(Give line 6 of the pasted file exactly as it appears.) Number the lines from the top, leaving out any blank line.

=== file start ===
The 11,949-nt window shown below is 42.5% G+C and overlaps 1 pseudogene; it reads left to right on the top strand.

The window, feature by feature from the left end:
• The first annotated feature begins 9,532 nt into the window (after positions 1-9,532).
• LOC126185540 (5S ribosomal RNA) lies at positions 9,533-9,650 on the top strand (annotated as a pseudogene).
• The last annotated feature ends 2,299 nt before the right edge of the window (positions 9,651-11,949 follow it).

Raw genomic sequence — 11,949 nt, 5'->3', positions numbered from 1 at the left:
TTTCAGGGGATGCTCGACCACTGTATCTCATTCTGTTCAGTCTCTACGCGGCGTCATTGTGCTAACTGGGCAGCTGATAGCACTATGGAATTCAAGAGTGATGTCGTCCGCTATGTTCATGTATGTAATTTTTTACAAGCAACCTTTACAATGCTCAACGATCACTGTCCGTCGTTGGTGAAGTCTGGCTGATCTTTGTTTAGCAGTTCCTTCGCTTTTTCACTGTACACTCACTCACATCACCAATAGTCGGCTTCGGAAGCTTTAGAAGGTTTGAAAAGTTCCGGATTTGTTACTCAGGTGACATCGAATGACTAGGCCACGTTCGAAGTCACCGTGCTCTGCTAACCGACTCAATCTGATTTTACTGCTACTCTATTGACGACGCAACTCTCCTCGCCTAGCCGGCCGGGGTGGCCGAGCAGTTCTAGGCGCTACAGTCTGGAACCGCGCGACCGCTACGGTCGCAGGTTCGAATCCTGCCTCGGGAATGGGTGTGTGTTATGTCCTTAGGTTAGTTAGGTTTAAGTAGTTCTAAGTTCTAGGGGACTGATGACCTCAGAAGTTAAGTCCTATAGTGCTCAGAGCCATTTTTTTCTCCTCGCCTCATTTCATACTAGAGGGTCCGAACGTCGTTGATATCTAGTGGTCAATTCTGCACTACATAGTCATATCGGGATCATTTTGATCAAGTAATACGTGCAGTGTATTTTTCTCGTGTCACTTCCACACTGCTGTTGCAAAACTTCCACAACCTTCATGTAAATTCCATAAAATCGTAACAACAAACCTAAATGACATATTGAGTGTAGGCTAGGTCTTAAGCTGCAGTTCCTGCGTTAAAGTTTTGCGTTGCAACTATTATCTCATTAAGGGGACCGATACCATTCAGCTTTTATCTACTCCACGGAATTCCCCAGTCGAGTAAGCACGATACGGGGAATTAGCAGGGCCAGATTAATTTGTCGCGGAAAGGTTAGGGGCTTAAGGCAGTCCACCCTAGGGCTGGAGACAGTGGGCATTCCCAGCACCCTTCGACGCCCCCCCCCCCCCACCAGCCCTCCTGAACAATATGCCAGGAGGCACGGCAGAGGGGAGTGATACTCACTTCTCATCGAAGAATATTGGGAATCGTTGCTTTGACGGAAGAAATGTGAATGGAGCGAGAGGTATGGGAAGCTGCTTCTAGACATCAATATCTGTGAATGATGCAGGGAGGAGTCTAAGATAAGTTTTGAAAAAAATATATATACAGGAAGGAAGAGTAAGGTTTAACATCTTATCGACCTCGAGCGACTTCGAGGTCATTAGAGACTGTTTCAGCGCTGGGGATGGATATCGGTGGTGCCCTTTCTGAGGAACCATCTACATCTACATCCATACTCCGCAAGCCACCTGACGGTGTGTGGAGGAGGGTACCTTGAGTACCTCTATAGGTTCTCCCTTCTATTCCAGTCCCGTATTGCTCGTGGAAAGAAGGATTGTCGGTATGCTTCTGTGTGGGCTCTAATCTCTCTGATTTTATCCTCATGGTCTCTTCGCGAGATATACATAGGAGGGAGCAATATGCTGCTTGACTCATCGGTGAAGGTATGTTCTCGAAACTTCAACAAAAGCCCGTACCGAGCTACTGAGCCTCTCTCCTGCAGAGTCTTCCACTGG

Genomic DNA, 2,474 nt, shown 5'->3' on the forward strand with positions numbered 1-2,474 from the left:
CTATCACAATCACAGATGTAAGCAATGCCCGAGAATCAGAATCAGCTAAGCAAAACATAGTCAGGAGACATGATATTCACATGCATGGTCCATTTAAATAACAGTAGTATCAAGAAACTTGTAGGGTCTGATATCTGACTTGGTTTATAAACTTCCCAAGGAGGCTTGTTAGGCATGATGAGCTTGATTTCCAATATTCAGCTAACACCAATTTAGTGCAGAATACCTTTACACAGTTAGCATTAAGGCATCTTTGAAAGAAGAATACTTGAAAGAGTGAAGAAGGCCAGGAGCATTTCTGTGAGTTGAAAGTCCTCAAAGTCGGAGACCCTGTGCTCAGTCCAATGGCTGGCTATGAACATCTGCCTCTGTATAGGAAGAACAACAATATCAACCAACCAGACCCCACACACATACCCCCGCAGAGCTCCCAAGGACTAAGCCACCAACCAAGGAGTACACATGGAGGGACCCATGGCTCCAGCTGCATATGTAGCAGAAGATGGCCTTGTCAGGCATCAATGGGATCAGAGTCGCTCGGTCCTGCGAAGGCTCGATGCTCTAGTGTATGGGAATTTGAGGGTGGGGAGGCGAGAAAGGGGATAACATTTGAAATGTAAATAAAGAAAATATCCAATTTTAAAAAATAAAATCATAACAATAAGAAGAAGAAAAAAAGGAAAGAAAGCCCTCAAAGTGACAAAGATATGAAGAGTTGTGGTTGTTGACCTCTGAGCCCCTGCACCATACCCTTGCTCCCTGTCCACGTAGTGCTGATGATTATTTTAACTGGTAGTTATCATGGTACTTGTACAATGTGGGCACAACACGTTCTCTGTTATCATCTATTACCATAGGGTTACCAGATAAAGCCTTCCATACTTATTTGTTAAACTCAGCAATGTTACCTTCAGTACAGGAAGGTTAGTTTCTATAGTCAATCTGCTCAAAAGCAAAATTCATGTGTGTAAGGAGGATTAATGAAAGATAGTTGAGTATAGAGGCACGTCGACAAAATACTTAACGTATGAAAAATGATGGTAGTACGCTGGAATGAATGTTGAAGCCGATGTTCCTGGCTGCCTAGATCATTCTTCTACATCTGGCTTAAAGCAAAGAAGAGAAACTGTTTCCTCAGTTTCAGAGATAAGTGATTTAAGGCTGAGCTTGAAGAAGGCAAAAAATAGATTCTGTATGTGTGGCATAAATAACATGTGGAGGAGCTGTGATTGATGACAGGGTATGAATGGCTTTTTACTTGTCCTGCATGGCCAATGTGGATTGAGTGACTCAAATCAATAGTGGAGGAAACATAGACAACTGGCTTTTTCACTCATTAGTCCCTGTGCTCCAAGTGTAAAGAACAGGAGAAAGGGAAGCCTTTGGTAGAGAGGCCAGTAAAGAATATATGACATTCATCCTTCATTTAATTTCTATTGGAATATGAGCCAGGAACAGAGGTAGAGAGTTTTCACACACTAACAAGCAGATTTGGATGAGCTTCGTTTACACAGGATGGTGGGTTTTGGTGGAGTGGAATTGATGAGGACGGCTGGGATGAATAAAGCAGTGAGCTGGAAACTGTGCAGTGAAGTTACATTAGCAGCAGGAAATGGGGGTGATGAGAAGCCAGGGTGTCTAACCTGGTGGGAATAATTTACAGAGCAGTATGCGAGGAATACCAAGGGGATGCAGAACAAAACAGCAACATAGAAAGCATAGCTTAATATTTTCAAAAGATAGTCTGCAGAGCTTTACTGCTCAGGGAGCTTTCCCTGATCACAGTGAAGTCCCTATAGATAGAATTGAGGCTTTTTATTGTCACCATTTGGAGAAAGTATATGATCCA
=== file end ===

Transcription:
Raw genomic sequence — 11,949 nt, 5'->3', positions numbered from 1 at the left: